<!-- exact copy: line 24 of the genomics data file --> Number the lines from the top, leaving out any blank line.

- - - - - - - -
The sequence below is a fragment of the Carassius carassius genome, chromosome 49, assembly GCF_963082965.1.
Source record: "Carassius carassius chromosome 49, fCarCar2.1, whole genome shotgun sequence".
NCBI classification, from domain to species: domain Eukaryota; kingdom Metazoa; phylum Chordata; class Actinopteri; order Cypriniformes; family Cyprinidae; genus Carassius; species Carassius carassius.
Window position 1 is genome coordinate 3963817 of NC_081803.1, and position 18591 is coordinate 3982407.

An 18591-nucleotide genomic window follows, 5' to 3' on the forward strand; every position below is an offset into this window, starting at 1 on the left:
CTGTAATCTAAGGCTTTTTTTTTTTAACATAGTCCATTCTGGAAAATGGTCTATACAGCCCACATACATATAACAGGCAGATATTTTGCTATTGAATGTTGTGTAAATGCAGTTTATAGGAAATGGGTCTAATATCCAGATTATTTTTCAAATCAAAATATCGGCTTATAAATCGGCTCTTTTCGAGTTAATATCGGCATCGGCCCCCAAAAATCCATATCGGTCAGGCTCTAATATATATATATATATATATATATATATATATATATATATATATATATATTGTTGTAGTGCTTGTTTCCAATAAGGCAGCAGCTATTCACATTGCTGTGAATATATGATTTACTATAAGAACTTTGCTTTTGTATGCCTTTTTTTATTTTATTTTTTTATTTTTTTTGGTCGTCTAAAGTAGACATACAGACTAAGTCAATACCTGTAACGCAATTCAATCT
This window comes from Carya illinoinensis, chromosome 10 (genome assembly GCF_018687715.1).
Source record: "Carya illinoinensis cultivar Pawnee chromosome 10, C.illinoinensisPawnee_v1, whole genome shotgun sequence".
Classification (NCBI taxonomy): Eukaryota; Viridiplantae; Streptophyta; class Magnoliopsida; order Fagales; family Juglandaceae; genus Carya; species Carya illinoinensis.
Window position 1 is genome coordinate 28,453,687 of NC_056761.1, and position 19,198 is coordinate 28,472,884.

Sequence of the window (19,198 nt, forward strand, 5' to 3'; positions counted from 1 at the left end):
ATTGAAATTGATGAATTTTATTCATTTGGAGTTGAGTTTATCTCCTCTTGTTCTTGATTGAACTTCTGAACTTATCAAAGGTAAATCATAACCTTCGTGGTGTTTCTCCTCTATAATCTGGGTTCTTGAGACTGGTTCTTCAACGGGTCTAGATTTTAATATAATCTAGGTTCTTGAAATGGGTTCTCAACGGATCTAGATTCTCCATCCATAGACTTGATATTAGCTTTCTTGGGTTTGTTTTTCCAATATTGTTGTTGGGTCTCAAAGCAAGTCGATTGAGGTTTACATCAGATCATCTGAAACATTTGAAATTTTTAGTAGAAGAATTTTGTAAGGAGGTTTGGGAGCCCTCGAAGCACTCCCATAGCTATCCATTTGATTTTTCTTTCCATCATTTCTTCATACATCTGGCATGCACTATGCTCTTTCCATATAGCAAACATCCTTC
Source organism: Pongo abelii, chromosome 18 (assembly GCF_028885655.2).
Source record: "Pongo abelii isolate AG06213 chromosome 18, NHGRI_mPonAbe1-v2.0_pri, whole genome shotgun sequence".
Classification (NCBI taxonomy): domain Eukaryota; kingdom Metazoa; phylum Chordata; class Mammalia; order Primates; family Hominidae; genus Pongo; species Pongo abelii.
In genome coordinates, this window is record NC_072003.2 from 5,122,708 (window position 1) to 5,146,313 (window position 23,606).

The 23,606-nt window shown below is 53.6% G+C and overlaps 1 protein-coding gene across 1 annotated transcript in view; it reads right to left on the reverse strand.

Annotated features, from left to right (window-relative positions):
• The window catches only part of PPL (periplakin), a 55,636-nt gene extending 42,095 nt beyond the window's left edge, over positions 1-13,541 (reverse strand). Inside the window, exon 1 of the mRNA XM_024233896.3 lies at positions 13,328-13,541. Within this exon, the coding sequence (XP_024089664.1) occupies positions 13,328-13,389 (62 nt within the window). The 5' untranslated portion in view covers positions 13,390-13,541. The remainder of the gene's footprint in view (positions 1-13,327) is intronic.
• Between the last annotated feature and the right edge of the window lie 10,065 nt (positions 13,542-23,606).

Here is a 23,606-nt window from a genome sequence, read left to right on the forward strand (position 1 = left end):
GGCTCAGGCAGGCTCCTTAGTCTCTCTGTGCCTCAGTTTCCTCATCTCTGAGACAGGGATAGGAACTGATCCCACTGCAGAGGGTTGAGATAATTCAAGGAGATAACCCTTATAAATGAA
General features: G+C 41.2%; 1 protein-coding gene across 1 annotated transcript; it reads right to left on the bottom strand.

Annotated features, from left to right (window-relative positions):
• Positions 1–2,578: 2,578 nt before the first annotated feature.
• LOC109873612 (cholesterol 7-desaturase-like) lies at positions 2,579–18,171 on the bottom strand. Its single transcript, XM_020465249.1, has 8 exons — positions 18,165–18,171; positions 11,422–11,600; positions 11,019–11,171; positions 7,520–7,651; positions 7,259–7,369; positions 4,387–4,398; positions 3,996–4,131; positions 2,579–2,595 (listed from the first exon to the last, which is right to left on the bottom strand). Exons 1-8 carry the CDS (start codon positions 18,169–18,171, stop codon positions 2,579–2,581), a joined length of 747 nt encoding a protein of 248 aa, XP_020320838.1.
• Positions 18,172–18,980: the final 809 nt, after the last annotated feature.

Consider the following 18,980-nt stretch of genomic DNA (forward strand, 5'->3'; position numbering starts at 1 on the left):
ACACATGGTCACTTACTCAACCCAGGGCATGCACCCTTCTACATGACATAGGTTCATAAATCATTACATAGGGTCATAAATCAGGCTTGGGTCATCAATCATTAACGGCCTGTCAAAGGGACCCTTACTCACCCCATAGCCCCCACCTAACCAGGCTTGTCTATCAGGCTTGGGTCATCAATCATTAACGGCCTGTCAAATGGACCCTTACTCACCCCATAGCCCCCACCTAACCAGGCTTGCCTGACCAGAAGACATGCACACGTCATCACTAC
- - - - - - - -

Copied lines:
Annotated features, from left to right (window-relative positions):